The plan also includes a special focus on supporting vulnerable groups of women and targeting internally displaced women and returnees to areas liberated from ISIS.

On the launch of the plan, Dr. Yussra Kareem, National Coordinator of the MGF in Iraq and Director General for Women’s Empowerment Directorate at the General Secretariat of the Council of Ministers, said: “Women’s economic empowerment is one of the most important pillars focused on by the general policy for women’s empowerment, and it comes in the context of women’s rights to equality and social justice, and the 2030 sustainable development plan. In light of this, the Advisory Committee for Women’s Economic Empowerment, in cooperation with the World Bank, developed the National Action Plan for 2021-2022 for women’s economic empowerment and identified its six priorities.”

“Iraqi women have proved to be strong and resilient throughout decades of economic and security challenges. Increasing the participation of Iraqi women in the policy-making process and in leading roles is key to promote peacebuilding and social development.” said Saroj Kumar Jha, the World Bank’s Mashreq Regional Director. “The World Bank Group stands ready to support Iraq in strengthening the enabling environment for women’s economic participation and improving women’s access to economic opportunities.”

More women in the Iraqi workforce means more growth and less poverty. IFC is working with the private sector to help remove barriers that hold women back from joining the workforce,” said Abdullah Jefri, IFC’s Manager for the Levant.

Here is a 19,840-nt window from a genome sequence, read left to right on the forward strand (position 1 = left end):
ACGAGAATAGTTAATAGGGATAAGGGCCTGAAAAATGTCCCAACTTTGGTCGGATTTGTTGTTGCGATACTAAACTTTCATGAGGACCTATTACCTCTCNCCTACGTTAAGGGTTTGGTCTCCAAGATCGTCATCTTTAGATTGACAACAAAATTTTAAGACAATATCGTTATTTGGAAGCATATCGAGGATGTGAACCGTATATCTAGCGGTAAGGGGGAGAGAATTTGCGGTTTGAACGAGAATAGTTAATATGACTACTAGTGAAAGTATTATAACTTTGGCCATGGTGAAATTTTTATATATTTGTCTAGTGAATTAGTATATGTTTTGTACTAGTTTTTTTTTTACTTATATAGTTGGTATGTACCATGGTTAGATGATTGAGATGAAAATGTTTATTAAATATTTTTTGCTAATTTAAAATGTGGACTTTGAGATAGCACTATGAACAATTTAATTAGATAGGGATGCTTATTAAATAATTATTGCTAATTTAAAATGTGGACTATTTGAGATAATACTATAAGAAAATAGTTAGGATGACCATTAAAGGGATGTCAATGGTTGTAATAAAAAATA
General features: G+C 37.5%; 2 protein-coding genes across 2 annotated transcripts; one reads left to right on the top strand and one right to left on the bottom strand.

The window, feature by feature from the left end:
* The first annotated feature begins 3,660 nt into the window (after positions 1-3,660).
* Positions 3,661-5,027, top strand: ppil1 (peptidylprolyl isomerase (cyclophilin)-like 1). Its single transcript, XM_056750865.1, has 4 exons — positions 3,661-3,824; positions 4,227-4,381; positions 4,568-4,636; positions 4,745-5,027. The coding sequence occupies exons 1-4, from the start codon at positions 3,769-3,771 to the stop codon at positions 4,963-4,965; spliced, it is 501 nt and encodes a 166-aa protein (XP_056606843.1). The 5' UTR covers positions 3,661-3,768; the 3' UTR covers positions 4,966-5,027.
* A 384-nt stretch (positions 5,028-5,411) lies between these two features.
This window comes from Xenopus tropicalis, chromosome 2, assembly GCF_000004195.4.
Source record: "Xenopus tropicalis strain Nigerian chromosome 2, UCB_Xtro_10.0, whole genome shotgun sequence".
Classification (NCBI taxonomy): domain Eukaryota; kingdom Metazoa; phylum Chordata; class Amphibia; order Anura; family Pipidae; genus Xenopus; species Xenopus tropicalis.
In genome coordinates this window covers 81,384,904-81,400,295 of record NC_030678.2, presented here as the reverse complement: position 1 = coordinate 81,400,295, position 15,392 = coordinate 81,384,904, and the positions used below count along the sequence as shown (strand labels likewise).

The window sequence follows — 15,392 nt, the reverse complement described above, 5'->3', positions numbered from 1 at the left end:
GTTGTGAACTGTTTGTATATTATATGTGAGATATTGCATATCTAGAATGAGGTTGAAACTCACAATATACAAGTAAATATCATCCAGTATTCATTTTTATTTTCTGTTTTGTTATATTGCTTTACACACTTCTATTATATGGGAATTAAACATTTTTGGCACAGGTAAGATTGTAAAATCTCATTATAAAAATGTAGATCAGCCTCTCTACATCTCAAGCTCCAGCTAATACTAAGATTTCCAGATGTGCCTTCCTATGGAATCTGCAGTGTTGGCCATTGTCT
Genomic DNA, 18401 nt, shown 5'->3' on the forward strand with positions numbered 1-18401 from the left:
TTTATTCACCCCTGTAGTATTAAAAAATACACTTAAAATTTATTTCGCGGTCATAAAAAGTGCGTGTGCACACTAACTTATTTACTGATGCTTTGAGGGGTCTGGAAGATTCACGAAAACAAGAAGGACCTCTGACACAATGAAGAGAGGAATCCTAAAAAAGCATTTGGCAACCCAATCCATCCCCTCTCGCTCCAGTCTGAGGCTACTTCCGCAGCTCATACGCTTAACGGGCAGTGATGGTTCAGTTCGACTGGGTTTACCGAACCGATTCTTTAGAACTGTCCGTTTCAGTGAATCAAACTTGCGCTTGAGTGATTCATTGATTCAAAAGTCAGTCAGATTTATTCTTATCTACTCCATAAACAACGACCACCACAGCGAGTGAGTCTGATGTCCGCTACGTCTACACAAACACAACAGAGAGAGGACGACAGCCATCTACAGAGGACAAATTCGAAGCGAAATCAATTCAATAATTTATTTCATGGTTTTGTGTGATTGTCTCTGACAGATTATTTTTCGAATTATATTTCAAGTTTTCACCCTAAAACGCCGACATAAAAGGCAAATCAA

Building a resilient economic recovery and ensuring inclusive long-term growth requires the full and equal participation of women in the economy. Canada continues to support Iraq in their efforts to strengthen women’s economic empowerment and welcomes the launch of this workplan under the Mashreq Gender Facility to help address the barriers to women’s participation in the labour force and enhance their opportunities to succeed,” said H.E Ulric Shannon, Ambassador of Canada to Iraq.

Sustainable development in any country cannot be achieved if women are not included in economic life and in political decision-making bodies. To ensure women participation in the labour market is smart economics, and this requires active and tireless efforts over time. The launch of the Woman Economic Empowerment Workplan 2021-2022 today is a step in the right direction, and Norway is proud to support the Mashreq Gender Facility in these vital efforts,” said H.E Erik Burger Husem, Chargè d’affaires at the Norwegian Embassy in Iraq.

The new plan will be implemented with support from national and international civil society organizations, and the private sector, in close coordination with the World Bank Group and international development partners.

The plan is a joint effort between the government of Iraq and the World Bank Group under the Mashreq Gender Facility (MGF), launched in January 2019 by the World Bank Group with  financial support from the governments of Canada and Norway. The facility provides technical support to Iraq, Lebanon and Jordan to boost women’s economic participation and drive inclusive growth. Under the MGF, Iraq set the target of increasing female labor force participation of 5 percentage point by 2024.